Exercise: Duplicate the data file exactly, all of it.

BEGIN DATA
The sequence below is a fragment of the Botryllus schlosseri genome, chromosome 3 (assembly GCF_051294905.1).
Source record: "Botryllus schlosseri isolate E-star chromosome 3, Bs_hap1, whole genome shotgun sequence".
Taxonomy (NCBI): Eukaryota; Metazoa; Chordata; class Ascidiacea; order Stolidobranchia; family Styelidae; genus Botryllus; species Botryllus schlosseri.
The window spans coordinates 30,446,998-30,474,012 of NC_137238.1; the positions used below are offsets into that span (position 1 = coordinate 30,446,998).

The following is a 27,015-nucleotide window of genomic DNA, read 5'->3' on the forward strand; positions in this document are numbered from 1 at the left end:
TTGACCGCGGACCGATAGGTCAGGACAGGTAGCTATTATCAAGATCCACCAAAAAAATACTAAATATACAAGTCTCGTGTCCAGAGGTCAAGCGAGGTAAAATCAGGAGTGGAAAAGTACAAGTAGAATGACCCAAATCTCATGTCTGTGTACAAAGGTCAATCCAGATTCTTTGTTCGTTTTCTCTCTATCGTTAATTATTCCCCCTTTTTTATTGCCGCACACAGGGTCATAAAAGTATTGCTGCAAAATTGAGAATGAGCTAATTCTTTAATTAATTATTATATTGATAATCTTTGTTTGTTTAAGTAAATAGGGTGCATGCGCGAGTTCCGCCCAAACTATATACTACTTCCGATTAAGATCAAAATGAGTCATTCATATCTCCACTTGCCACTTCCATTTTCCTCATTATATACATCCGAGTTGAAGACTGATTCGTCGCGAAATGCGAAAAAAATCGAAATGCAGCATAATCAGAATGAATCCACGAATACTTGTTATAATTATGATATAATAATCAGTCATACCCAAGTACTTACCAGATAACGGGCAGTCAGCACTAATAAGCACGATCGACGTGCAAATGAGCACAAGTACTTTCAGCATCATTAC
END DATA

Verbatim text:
The sequence below is a fragment of the Botryllus schlosseri genome, chromosome 3 (assembly GCF_051294905.1).
Source record: "Botryllus schlosseri isolate E-star chromosome 3, Bs_hap1, whole genome shotgun sequence".
Taxonomy (NCBI): Eukaryota; Metazoa; Chordata; class Ascidiacea; order Stolidobranchia; family Styelidae; genus Botryllus; species Botryllus schlosseri.
The window spans coordinates 30,446,998-30,474,012 of NC_137238.1; the positions used below are offsets into that span (position 1 = coordinate 30,446,998).

The following is a 27,015-nucleotide window of genomic DNA, read 5'->3' on the forward strand; positions in this document are numbered from 1 at the left end:
TTGACCGCGGACCGATAGGTCAGGACAGGTAGCTATTATCAAGATCCACCAAAAAAATACTAAATATACAAGTCTCGTGTCCAGAGGTCAAGCGAGGTAAAATCAGGAGTGGAAAAGTACAAGTAGAATGACCCAAATCTCATGTCTGTGTACAAAGGTCAATCCAGATTCTTTGTTCGTTTTCTCTCTATCGTTAATTATTCCCCCTTTTTTATTGCCGCACACAGGGTCATAAAAGTATTGCTGCAAAATTGAGAATGAGCTAATTCTTTAATTAATTATTATATTGATAATCTTTGTTTGTTTAAGTAAATAGGGTGCATGCGCGAGTTCCGCCCAAACTATATACTACTTCCGATTAAGATCAAAATGAGTCATTCATATCTCCACTTGCCACTTCCATTTTCCTCATTATATACATCCGAGTTGAAGACTGATTCGTCGCGAAATGCGAAAAAAATCGAAATGCAGCATAATCAGAATGAATCCACGAATACTTGTTATAATTATGATATAATAATCAGTCATACCCAAGTACTTACCAGATAACGGGCAGTCAGCACTAATAAGCACGATCGACGTGCAAATGAGCACAAGTACTTTCAGCATCATTAC